Snoop Doggy Dogg “Doggystyle” (1993)

     Yet another round of hip-hop legend today, as we go back to the west coast for the next Death Row Records release, the debut hit from Snoop Dogg, or Snoop Doggy Dogg as he was known then.  Even though this was his first release, he was already a well-known commodity serving as the primary MC on Dr. Dre’s “The Chronic” album.  Like many, I have always been thoroughly entertained by Snoop Dogg.  He is pretty much a cartoon character at this point, but his smooth delivery and his comically overcooked version of gangs, weed, booze and women serve as an effective parody as well as a sadly accurate lens on life in the inner city.  “Doggystyle” was a very successful album commercially, and is rated as album #340 on Rolling Stone’s Top 500 Greatest Albums of All Time.

     Musically, the production on the album is outstanding.  It is another G-Funk classic, and while the years have created some controversy between Dr. Dre and other collaborators as to who produced what, at the end of the day, that team with Snoop’s vocals created an album I could easily listen to over and over again.  There are several iconic songs on this record, including the first two singles released, “Who Am I?” (What’s My Name?)” and the even more-famous “Gin & Juice”.  It’s hard to imagine many fans of the genre not loving these tracks.  They have great hooks, really bouncy bass beats, and Snoop’s one-of-a-kind delivery makes them sound like no other in the hip-hop world.  I may laugh and smile when I play them, but I assure you both are on my play list and always get turned up.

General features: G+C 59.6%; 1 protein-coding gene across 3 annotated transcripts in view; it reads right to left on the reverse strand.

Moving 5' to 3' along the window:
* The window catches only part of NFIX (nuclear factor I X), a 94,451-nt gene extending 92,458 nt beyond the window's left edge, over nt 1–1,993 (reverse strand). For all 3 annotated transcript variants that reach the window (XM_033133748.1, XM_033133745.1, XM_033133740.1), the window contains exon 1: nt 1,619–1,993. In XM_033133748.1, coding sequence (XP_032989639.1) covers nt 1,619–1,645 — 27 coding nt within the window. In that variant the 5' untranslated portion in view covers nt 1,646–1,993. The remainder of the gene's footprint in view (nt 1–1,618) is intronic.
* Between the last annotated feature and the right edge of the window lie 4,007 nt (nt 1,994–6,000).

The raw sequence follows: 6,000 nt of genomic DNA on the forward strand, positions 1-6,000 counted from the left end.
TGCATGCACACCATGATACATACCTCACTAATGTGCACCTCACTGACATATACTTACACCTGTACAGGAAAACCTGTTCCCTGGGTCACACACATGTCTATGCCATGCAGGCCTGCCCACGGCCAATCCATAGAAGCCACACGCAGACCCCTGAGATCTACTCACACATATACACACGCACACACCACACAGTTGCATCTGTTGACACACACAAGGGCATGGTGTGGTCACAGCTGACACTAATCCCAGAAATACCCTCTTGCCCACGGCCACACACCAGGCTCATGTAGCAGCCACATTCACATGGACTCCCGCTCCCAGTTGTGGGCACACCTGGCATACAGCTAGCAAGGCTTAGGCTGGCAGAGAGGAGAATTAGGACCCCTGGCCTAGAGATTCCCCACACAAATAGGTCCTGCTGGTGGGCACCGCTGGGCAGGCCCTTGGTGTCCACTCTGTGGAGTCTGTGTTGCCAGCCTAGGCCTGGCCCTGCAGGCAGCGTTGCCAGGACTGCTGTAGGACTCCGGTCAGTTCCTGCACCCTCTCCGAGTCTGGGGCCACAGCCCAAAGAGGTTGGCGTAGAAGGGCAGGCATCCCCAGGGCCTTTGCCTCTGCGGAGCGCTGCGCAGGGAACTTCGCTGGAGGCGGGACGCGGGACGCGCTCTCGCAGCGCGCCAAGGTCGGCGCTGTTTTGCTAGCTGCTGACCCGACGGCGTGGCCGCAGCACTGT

The album has some other classics, and is really a strong product from beginning to end.  “Murder Was the Case” is another gangster-cliché track that mirrors the trial of Snoop and his bodyguard for a gang shooting.  He is loved by most now, but he certainly had a legitimate past in the world of crime and certainly is a more productive member of society in his current role as rapper emeritus.

     My favorite track I was not familiar with before is “Lodi Dodi”, a reshaped version of “La Di Da Di”, created by Slick Rick and Doug E. Fresh.  I loved the slow-paced hook of this song, and the lyrics are just as wonderfully ridiculous as any on this album.  You even hear a segment of the song that would eventually become “Hypnotize” by The Notorious B.I.G., as he also borrowed from the same roots this song originated from.

     Dre and Snoop and crew created another top-of-the-line record with “Doggystyle”, and even though you won’t find either this or “The Chronic” on any streaming service these days, a little extra effort will get you right back to Long Beach or Compton just in time for the fun to continue.

Published by tacopepper

A music fan...

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